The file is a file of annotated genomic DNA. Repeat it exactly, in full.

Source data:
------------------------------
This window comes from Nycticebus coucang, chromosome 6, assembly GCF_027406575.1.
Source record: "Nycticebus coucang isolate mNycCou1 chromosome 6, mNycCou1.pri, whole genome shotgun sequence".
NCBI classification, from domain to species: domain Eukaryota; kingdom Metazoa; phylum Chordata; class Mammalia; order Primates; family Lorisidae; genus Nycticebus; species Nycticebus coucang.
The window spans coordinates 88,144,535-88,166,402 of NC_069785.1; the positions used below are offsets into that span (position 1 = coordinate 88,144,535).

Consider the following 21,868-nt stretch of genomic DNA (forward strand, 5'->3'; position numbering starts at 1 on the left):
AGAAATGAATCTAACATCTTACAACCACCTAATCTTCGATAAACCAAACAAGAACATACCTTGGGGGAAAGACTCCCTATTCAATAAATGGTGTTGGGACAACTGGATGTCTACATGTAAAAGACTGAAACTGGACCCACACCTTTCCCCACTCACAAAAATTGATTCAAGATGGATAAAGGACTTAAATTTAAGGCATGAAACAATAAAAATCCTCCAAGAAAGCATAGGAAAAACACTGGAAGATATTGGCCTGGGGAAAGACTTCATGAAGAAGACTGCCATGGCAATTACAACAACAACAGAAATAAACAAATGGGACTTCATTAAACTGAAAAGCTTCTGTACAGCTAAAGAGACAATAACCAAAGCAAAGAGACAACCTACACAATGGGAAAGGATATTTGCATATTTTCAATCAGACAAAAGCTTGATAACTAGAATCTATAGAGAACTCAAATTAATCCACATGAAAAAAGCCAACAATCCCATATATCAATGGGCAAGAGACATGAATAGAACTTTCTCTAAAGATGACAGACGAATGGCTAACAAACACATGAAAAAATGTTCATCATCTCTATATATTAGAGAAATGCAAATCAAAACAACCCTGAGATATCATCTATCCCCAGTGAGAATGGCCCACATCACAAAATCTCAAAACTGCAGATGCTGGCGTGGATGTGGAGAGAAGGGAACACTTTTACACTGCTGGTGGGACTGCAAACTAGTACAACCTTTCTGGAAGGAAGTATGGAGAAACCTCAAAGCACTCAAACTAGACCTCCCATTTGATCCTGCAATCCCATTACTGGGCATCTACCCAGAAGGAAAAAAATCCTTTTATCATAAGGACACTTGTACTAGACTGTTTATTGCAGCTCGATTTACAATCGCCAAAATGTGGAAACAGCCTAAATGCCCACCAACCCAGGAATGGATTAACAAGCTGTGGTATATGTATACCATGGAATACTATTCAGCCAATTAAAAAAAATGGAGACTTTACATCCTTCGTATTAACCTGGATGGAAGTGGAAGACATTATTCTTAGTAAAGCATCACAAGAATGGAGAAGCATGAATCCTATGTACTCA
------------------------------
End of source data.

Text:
This window comes from Nycticebus coucang, chromosome 6, assembly GCF_027406575.1.
Source record: "Nycticebus coucang isolate mNycCou1 chromosome 6, mNycCou1.pri, whole genome shotgun sequence".
NCBI classification, from domain to species: domain Eukaryota; kingdom Metazoa; phylum Chordata; class Mammalia; order Primates; family Lorisidae; genus Nycticebus; species Nycticebus coucang.
The window spans coordinates 88,144,535-88,166,402 of NC_069785.1; the positions used below are offsets into that span (position 1 = coordinate 88,144,535).

Consider the following 21,868-nt stretch of genomic DNA (forward strand, 5'->3'; position numbering starts at 1 on the left):
AGAAATGAATCTAACATCTTACAACCACCTAATCTTCGATAAACCAAACAAGAACATACCTTGGGGGAAAGACTCCCTATTCAATAAATGGTGTTGGGACAACTGGATGTCTACATGTAAAAGACTGAAACTGGACCCACACCTTTCCCCACTCACAAAAATTGATTCAAGATGGATAAAGGACTTAAATTTAAGGCATGAAACAATAAAAATCCTCCAAGAAAGCATAGGAAAAACACTGGAAGATATTGGCCTGGGGAAAGACTTCATGAAGAAGACTGCCATGGCAATTACAACAACAACAGAAATAAACAAATGGGACTTCATTAAACTGAAAAGCTTCTGTACAGCTAAAGAGACAATAACCAAAGCAAAGAGACAACCTACACAATGGGAAAGGATATTTGCATATTTTCAATCAGACAAAAGCTTGATAACTAGAATCTATAGAGAACTCAAATTAATCCACATGAAAAAAGCCAACAATCCCATATATCAATGGGCAAGAGACATGAATAGAACTTTCTCTAAAGATGACAGACGAATGGCTAACAAACACATGAAAAAATGTTCATCATCTCTATATATTAGAGAAATGCAAATCAAAACAACCCTGAGATATCATCTATCCCCAGTGAGAATGGCCCACATCACAAAATCTCAAAACTGCAGATGCTGGCGTGGATGTGGAGAGAAGGGAACACTTTTACACTGCTGGTGGGACTGCAAACTAGTACAACCTTTCTGGAAGGAAGTATGGAGAAACCTCAAAGCACTCAAACTAGACCTCCCATTTGATCCTGCAATCCCATTACTGGGCATCTACCCAGAAGGAAAAAAATCCTTTTATCATAAGGACACTTGTACTAGACTGTTTATTGCAGCTCGATTTACAATCGCCAAAATGTGGAAACAGCCTAAATGCCCACCAACCCAGGAATGGATTAACAAGCTGTGGTATATGTATACCATGGAATACTATTCAGCCAATTAAAAAAAATGGAGACTTTACATCCTTCGTATTAACCTGGATGGAAGTGGAAGACATTATTCTTAGTAAAGCATCACAAGAATGGAGAAGCATGAATCCTATGTACTCA